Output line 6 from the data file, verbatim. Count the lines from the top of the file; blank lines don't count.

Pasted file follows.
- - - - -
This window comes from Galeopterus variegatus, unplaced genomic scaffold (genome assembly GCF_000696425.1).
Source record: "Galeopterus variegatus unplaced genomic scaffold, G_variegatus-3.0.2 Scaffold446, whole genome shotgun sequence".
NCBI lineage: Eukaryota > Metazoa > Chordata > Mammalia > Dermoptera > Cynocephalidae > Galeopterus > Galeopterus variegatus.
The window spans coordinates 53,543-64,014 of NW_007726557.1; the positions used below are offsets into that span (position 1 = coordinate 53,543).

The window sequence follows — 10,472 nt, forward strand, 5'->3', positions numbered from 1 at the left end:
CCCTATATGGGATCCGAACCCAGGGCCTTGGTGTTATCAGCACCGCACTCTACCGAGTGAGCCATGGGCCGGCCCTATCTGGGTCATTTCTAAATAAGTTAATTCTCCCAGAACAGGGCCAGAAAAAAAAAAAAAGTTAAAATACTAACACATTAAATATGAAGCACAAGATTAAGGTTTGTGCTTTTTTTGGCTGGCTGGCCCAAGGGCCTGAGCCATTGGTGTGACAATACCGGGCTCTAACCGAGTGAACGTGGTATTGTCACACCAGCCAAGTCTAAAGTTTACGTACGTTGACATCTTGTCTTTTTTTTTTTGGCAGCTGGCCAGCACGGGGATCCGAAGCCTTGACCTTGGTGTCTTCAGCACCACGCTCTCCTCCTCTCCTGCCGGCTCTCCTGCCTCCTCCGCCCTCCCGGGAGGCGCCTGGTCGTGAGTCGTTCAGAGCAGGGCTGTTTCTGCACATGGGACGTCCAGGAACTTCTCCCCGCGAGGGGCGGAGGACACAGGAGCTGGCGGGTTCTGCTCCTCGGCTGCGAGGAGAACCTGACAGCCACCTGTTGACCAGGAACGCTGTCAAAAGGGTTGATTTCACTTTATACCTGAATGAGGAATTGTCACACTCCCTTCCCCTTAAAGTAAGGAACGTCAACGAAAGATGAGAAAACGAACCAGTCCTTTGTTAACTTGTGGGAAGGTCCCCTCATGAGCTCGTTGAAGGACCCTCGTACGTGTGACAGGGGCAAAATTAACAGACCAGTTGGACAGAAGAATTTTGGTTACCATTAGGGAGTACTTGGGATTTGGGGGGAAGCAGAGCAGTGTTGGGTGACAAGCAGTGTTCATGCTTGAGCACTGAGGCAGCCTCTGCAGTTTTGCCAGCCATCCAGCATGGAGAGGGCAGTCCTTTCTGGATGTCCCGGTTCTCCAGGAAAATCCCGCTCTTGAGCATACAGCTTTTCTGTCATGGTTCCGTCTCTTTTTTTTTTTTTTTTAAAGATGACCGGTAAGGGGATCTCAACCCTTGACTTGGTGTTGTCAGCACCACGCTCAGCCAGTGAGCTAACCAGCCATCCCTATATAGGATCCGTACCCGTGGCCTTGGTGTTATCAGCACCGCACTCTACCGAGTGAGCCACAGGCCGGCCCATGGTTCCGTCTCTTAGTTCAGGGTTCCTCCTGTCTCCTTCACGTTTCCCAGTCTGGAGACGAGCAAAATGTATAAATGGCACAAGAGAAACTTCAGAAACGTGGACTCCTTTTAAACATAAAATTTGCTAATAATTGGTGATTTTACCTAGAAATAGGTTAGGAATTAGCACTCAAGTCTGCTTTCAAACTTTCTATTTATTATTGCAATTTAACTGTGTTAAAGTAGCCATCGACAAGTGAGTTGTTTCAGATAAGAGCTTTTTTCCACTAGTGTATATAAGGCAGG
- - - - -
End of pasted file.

CCCTATATGGGATCCGAACCCAGGGCCTTGGTGTTATCAGCACCGCACTCTACCGAGTGAGCCATGGGCCGGCCCTATCTGGGTCATTTCTAAATAAGTTAATTCTCCCAGAACAGGGCCAGAAAAAAAAAAAAAGTTAAAATACTAACACATTAAATATGAAGCACAAGATTAAGGTTTGTGCTTTTTTTGGCTGGCTGGCCCAAGGGCCTGAGCCATTGGTGTGACAATACCGGGCTCTAACCGAGTGAACGTGGTATTGTCACACCAGCCAAGTCTAAAGTTTACGTACGTTGACATCTTGTCTTTTTTTTTTTGGCAGCTGGCCAGCACGGGGATCCGAAGCCTTGACCTTGGTGTCTTCAGCACCACGCTCTCCTCCTCTCCTGCCGGCTCTCCTGCCTCCTCCGCCCTCCCGGGAGGCGCCTGGTCGTGAGTCGTTCAGAGCAGGGCTGTTTCTGCACATGGGACGTCCAGGAACTTCTCCCCGCGAGGGGCGGAGGACACAGGAGCTGGCGGGTTCTGCTCCTCGGCTGCGAGGAGAACCTGACAGCCACCTGTTGACCAGGAACGCTGTCAAAAGGGTTGATTTCACTTTATACCTGAATGAGGAATTGTCACACTCCCTTCCCCTTAAAGTAAGGAACGTCAACGAAAGATGAGAAAACGAACCAGTCCTTTGTTAACTTGTGGGAAGGTCCCCTCATGAGCTCGTTGAAGGACCCTCGTACGTGTGACAGGGGCAAAATTAACAGACCAGTTGGACAGAAGAATTTTGGTTACCATTAGGGAGTACTTGGGATTTGGGGGGAAGCAGAGCAGTGTTGGGTGACAAGCAGTGTTCATGCTTGAGCACTGAGGCAGCCTCTGCAGTTTTGCCAGCCATCCAGCATGGAGAGGGCAGTCCTTTCTGGATGTCCCGGTTCTCCAGGAAAATCCCGCTCTTGAGCATACAGCTTTTCTGTCATGGTTCCGTCTCTTTTTTTTTTTTTTTTAAAGATGACCGGTAAGGGGATCTCAACCCTTGACTTGGTGTTGTCAGCACCACGCTCAGCCAGTGAGCTAACCAGCCATCCCTATATAGGATCCGTACCCGTGGCCTTGGTGTTATCAGCACCGCACTCTACCGAGTGAGCCACAGGCCGGCCCATGGTTCCGTCTCTTAGTTCAGGGTTCCTCCTGTCTCCTTCACGTTTCCCAGTCTGGAGACGAGCAAAATGTATAAATGGCACAAGAGAAACTTCAGAAACGTGGACTCCTTTTAAACATAAAATTTGCTAATAATTGGTGATTTTACCTAGAAATAGGTTAGGAATTAGCACTCAAGTCTGCTTTCAAACTTTCTATTTATTATTGCAATTTAACTGTGTTAAAGTAGCCATCGACAAGTGAGTTGTTTCAGATAAGAGCTTTTTTCCACTAGTGTATATAAGGCAGG